2012 Economic Calendar
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Jobless Claims  
Released On 10/11/2012 8:30:00 AM For wk10/6, 2012
PriorPrior RevisedConsensusConsensus RangeActual
New Claims - Level367 K369 K370 K362 K to 375 K339 K
4-week Moving Average - Level375.00 K375.50 K364.00 K
New Claims - Change4 K6 K-30 K

Big improvement in jobless claims may be tied in part to the week's seasonal adjustment and will in any case have to be confirmed by improvement in subsequent weeks. Claims fell to 339,000 in the October 6 week for a 30,000 decline that's the biggest since July. The 339,000 level is the best reading of the recovery! The four-week average is down 11,500 to 364,000 and is now trending more than 10,000 below the month-ago comparison in what points to improvement for both payroll growth and the unemployment rate.

A possible issue skewing the number is the adjustment which expected a big swing for the first week of the quarter that didn't happen. Next week's report will help clear up this issue. Continuing claims continue to move lower, down 15,000 in data for the September 29 week to 3.273 million with the four-week average down 12,000 to 3.279 million. But the unemployment rate for insured workers isn't improving, holding at 2.6 percent where it's been since mid-March.

Consensus Outlook
Initial jobless claims edged back up 4,000 in the September 29 week to 367,000, following a 22,000 drop the prior week. The four-week average was unchanged for the week at 375,000 which was 3,000 to 4,000 thousand above late August. Continuing claims showed slight improvement from a month ago with the four-week average down another 13,000 to 3.285 million.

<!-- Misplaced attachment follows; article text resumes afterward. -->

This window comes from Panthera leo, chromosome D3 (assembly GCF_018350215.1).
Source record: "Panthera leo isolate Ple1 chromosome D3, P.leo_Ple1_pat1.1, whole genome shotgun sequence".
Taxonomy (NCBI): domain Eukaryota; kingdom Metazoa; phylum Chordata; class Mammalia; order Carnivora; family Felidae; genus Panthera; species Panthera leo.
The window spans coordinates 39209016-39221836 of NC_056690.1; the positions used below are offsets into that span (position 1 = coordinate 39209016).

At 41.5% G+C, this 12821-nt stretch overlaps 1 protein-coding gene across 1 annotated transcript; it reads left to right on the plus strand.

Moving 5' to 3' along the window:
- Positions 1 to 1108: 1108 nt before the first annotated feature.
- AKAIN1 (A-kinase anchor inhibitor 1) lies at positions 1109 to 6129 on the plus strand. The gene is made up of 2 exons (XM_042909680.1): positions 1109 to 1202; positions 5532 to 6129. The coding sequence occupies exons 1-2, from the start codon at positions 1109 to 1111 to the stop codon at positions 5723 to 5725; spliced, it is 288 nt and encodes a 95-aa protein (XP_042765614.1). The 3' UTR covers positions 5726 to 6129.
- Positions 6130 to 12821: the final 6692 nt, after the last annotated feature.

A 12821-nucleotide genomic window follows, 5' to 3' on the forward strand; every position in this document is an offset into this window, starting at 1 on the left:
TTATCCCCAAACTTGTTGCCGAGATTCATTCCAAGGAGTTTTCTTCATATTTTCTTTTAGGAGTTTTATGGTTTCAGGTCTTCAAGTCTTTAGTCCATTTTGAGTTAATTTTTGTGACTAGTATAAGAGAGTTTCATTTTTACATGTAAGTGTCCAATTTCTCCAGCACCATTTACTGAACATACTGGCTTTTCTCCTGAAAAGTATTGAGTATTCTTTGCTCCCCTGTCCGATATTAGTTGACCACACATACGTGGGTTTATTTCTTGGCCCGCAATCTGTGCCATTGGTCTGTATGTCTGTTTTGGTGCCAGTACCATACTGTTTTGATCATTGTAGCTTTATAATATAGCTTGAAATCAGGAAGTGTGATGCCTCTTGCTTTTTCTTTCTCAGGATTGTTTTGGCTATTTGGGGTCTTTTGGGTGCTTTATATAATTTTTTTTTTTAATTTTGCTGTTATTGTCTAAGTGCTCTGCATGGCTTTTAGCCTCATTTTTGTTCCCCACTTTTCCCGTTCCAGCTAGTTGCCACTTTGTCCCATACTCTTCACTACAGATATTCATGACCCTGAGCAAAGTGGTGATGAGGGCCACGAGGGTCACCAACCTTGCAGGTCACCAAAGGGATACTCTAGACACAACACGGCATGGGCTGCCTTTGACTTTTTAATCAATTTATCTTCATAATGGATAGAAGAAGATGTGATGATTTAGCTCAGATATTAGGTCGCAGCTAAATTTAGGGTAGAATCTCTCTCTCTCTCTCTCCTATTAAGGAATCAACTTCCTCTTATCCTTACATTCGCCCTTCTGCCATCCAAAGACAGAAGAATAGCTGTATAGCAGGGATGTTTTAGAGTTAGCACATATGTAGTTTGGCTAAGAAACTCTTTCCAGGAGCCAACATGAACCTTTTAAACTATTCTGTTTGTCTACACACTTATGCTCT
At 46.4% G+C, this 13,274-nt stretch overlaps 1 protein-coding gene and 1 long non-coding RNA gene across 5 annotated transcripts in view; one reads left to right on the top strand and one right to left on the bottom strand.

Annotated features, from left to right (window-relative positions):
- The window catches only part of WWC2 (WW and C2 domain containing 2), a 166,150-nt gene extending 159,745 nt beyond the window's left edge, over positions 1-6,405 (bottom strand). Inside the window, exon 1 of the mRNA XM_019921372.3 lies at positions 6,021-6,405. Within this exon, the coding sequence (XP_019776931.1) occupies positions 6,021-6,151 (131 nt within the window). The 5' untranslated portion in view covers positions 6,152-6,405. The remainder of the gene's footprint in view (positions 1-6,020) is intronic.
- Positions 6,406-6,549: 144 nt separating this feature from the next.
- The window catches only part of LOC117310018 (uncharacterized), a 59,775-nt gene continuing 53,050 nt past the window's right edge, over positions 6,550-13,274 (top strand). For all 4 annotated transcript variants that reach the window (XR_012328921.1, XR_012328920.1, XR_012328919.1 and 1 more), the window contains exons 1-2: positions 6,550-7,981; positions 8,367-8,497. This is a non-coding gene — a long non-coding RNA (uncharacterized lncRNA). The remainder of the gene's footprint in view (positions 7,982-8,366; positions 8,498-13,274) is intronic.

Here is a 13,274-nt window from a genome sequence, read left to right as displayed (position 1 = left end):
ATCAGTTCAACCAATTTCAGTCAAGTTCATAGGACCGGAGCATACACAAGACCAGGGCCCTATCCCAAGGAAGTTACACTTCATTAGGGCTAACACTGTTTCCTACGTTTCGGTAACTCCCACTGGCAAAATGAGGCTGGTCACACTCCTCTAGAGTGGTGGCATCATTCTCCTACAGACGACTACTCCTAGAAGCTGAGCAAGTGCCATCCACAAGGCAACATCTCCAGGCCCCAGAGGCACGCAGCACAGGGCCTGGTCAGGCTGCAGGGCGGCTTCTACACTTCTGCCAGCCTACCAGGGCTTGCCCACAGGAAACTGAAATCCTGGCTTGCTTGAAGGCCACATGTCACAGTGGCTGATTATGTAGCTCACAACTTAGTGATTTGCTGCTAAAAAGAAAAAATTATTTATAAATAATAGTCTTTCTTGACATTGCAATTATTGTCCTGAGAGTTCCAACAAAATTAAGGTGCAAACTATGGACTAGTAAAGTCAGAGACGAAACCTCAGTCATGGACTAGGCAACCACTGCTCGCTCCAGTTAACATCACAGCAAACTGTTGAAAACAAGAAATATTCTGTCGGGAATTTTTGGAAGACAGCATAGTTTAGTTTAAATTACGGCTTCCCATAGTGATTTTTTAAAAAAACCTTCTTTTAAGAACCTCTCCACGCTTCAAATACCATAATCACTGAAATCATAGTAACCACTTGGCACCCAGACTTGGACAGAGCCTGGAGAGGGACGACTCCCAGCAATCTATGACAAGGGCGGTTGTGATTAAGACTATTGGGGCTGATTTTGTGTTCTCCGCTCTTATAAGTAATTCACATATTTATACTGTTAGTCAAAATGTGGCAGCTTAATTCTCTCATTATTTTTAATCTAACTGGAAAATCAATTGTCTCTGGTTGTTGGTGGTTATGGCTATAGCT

New unemployment claims are compiled weekly to show the number of individuals who filed for unemployment insurance for the first time. An increasing (decreasing) trend suggests a deteriorating (improving) labor market. The four-week moving average of new claims smooths out weekly volatility.  Why Investors Care
Weekly series fluctuate more dramatically than monthly series even when the series are adjusted for seasonal variation. The 4-week moving average gives a better perspective on the underlying trend.
Data Source: Haver Analytics

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